Once A Runner by John L. Parker
Eloquent writing and the competitive spirit of distance runners makes this a classic for any runner who has sacrificed parts of their life for running. Set in the 1970’s, the story follows Quenton Cassidy as he gives up almost everything comfortable in his life to train for a 4 minute mile.
It encompasses everything from satisfied exhaustion to extreme disappointment. I’ve found myself returning to the book to read passages that speak to me with knowledge that only other runners would understand their power.
Shoe Dog: A Memoir by the Creator of NIKE by Phil Knight
Though less about running and more about running a business, this autobiography is a must-read for any entrepreneur in the running business.
Knight experienced a tremendous amount of monetary success towards the end of his career, but I found it captivating that he kept persisting in his early years even when all bets were against him. His relationship with Bowerman and Pre are just a tip of the iceberg in how he influenced the running community.
Morelock is a gifted storyteller and recalls many of his adventures with extreme detail as though they happened last weekend. His love and appreciation of ultrarunning is evident through his writing. He passed away in February, but left us a legacy of wit and humbleness in his stories about the trails.
Running for My Life: One Lost Boy’s Journey from the Killing Fields of Sudan to the Olympic Games by Lopez Lomong
At the age of 16, Lomong came to America after abduction, escape, and years of living in a refugee camp. His story of surviving each hardship makes his rise to the Olympic Team that much more compelling. The struggle to adapt to an American way of life and a new sense of normal is page-turning.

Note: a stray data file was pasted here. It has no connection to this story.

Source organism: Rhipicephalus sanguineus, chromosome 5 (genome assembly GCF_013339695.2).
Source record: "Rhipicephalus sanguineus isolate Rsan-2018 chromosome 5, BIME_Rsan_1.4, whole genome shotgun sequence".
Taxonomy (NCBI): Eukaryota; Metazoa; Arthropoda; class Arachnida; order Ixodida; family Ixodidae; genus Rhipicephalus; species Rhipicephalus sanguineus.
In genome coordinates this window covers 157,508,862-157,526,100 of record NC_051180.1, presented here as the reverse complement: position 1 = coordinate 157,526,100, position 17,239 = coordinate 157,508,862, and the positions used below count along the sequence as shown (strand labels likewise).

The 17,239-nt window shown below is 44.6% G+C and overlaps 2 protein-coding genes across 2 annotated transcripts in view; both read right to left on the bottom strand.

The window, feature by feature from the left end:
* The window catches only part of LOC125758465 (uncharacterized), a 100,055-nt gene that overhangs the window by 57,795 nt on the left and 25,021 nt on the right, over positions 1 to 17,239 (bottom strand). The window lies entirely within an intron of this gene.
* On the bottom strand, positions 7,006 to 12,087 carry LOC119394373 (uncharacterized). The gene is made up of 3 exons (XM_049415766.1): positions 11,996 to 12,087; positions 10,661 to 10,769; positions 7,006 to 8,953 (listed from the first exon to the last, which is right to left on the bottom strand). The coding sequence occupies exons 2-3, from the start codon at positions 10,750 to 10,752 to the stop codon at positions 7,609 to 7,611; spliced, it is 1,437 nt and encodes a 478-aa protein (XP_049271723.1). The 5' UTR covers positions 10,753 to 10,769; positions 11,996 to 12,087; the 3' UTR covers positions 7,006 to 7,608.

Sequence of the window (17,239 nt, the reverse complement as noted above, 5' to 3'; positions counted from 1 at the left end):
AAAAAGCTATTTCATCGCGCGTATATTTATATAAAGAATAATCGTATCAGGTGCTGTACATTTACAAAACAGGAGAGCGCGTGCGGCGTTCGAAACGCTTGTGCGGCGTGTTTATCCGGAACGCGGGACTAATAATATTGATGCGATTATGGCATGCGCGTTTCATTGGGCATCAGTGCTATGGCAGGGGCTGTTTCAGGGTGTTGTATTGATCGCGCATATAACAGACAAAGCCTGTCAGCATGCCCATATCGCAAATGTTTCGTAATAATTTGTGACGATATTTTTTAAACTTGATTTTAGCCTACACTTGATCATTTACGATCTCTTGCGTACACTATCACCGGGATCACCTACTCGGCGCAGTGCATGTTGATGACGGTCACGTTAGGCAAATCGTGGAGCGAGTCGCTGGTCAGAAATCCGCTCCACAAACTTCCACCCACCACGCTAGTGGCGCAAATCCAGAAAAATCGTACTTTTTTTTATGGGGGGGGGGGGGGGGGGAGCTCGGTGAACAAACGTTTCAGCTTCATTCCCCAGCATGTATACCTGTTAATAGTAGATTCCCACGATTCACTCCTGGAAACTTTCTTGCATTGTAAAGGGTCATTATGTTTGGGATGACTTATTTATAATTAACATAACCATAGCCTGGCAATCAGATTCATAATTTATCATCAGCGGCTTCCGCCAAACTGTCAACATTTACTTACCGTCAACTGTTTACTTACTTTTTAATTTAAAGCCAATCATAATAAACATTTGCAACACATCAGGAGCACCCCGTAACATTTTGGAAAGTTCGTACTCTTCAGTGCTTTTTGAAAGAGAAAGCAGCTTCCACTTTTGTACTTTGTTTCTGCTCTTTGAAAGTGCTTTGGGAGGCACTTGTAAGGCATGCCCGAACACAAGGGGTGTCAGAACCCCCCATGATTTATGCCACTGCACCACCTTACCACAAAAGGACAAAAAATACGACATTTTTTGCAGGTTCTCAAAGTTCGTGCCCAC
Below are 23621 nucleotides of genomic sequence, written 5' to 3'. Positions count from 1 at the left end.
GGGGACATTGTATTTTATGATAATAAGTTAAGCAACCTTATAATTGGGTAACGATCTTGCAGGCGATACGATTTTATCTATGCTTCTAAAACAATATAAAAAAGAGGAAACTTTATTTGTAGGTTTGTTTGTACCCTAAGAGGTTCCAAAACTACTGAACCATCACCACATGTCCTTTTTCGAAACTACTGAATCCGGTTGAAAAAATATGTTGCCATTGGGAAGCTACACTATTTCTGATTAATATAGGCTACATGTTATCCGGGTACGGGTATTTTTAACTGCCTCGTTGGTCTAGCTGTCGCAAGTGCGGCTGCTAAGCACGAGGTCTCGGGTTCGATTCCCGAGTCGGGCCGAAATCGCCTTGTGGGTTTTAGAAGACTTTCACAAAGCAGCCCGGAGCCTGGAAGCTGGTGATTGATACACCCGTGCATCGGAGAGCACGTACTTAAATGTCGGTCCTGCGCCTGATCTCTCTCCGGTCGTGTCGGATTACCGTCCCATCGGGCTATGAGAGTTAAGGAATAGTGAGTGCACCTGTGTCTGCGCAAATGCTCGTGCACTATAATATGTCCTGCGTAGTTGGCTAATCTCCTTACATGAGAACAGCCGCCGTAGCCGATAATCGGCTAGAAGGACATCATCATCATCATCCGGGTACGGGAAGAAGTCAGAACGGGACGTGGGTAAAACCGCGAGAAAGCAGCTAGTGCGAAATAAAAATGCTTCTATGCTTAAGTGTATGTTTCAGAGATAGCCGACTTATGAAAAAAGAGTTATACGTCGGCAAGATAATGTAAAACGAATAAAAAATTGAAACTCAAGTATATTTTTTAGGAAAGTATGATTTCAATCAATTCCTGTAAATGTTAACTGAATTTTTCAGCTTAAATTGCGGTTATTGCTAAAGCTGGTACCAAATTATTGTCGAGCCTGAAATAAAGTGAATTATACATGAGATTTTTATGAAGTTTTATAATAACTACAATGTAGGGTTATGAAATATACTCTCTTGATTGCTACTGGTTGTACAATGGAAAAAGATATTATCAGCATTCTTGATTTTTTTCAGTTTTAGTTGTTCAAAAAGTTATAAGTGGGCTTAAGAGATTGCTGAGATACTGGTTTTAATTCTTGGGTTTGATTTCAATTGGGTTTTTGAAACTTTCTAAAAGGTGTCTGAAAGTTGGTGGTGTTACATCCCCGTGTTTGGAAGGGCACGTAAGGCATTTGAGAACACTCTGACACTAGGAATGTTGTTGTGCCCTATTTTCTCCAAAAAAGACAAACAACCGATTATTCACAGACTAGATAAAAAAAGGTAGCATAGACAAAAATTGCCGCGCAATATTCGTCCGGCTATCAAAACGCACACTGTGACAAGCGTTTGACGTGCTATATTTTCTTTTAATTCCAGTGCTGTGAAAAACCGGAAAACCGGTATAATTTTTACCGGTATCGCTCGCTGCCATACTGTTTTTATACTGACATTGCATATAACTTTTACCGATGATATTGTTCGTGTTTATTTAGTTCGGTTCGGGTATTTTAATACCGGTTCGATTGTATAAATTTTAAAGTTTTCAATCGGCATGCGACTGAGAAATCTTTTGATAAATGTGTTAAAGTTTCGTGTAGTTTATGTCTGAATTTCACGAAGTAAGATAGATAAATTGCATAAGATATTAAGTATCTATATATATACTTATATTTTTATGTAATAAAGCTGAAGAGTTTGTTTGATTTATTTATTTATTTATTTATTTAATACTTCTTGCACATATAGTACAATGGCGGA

Runner: A Short Story About a Long Run by Lizzy Hawker
Hawker is likely one of the best female ultrarunners of all time and it very likely that you have never heard of her. A Brit who discovered her love of scrambling up and down mountains quickly translated into winning races, she writes about her incredible rise in the running community.
Hawker doesn’t necessarily run to win though; she articulates her desire to push her body and mind to the limits. Her ability to push through exhaustion and pain are both incredible and inspiring.
How Bad Do You Want It? Master the Psychology of Mind Over Muscle by Matt Fitzgerald
Though not exclusively about running, Fitzgerald uses plenty of endurance sport examples to discuss the psychology of competition. The book is broken up into chapters of various athletes and how they faltered at different points in their careers.
Fitzgerald is excellent at putting the reader in the moment and there are relatable situations in each of his examples.